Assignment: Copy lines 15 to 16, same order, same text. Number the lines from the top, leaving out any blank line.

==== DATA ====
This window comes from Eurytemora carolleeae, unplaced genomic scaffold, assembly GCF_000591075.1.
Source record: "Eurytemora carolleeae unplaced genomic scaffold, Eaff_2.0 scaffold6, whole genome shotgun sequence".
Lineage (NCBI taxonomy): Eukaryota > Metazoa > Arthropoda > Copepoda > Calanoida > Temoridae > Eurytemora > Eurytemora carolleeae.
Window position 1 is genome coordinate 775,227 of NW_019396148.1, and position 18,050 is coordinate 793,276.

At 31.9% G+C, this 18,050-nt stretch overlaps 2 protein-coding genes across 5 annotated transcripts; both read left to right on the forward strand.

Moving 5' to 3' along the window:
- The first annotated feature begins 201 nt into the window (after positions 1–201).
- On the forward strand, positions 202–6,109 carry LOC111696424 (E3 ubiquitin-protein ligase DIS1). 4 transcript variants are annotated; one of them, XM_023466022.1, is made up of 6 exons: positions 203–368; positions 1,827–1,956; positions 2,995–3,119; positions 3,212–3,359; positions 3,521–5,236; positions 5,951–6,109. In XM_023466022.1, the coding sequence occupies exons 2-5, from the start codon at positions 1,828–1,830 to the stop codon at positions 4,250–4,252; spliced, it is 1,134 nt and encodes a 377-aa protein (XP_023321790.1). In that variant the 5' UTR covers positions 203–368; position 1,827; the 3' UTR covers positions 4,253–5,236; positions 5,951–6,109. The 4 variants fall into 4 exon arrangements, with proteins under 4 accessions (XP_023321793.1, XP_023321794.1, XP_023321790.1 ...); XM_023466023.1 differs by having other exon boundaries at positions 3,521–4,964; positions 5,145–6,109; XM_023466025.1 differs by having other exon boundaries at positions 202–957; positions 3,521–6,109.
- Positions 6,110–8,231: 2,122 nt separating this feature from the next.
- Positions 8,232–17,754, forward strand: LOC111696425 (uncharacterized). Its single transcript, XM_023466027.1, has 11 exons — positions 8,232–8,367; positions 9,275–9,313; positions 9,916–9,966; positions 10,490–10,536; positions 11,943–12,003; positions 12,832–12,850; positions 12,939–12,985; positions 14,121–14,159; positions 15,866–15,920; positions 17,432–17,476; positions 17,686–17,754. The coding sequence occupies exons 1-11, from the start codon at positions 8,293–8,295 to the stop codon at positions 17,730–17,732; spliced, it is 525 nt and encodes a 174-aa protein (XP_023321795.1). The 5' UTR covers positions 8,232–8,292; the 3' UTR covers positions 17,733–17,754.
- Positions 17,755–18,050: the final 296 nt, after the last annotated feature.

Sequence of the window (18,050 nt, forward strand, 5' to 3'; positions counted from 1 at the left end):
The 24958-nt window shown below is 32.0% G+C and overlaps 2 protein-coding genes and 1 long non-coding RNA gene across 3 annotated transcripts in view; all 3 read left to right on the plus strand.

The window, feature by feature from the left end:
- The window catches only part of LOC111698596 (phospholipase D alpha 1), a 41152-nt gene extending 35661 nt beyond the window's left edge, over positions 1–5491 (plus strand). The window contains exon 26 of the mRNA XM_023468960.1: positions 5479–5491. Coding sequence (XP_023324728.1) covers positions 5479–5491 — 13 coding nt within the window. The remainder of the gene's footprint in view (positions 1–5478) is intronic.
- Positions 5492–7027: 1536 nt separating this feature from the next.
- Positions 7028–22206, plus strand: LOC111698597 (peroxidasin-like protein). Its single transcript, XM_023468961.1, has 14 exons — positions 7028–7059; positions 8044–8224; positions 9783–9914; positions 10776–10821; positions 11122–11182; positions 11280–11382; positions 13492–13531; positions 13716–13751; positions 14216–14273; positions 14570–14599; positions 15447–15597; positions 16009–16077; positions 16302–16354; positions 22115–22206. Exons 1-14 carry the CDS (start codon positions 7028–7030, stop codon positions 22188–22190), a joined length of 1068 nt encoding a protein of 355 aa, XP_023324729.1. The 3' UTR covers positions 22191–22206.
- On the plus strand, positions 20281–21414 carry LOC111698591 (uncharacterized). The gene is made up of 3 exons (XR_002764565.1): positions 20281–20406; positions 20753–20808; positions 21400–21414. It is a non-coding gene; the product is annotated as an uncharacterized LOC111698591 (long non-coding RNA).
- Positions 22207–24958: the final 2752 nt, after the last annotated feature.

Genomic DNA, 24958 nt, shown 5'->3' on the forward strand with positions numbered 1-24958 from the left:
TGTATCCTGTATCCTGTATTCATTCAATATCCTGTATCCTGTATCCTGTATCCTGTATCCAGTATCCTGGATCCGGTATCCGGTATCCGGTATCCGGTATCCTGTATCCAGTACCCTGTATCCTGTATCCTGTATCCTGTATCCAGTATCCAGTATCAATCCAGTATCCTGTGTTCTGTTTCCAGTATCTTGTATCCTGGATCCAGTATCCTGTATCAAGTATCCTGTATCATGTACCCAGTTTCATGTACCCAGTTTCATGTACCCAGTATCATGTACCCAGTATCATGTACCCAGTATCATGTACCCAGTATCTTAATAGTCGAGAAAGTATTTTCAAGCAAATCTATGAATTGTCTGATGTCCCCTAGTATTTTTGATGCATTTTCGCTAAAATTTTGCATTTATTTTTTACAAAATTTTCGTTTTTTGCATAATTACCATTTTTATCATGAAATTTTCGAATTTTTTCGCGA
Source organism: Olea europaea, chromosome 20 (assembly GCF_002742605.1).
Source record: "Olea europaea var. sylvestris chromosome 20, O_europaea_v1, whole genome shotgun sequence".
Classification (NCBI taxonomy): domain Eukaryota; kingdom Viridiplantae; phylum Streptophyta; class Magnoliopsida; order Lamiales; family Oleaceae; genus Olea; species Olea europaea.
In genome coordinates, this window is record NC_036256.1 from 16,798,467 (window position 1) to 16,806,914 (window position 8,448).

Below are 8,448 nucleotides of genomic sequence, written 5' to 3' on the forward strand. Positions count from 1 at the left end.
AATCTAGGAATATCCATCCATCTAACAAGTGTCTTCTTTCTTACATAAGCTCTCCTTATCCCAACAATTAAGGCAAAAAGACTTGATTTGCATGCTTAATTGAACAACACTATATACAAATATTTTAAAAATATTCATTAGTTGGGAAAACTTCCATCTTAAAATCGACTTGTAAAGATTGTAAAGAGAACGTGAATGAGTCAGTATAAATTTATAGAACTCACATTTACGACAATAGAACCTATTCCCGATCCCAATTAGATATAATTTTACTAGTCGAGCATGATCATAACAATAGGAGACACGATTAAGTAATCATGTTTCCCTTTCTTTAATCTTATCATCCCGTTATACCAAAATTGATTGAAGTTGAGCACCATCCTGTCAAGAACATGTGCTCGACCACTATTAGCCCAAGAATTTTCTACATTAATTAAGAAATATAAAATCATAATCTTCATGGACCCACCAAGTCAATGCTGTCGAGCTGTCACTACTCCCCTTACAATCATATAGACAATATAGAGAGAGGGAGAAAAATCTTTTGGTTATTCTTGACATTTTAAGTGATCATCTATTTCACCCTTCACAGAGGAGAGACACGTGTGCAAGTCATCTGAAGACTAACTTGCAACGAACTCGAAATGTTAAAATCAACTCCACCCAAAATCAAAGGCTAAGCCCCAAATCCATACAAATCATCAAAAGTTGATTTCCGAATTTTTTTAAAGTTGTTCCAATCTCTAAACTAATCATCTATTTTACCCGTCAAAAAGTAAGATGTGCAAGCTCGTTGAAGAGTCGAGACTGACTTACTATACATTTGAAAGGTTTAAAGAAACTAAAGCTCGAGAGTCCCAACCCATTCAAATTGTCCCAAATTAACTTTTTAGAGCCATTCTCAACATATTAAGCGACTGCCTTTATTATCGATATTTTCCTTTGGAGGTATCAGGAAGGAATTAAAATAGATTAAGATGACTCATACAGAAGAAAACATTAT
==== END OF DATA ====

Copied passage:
- The window catches only part of LOC111698596 (phospholipase D alpha 1), a 41152-nt gene extending 35661 nt beyond the window's left edge, over positions 1–5491 (plus strand). The window contains exon 26 of the mRNA XM_023468960.1: positions 5479–5491. Coding sequence (XP_023324728.1) covers positions 5479–5491 — 13 coding nt within the window. The remainder of the gene's footprint in view (positions 1–5478) is intronic.
- Positions 5492–7027: 1536 nt separating this feature from the next.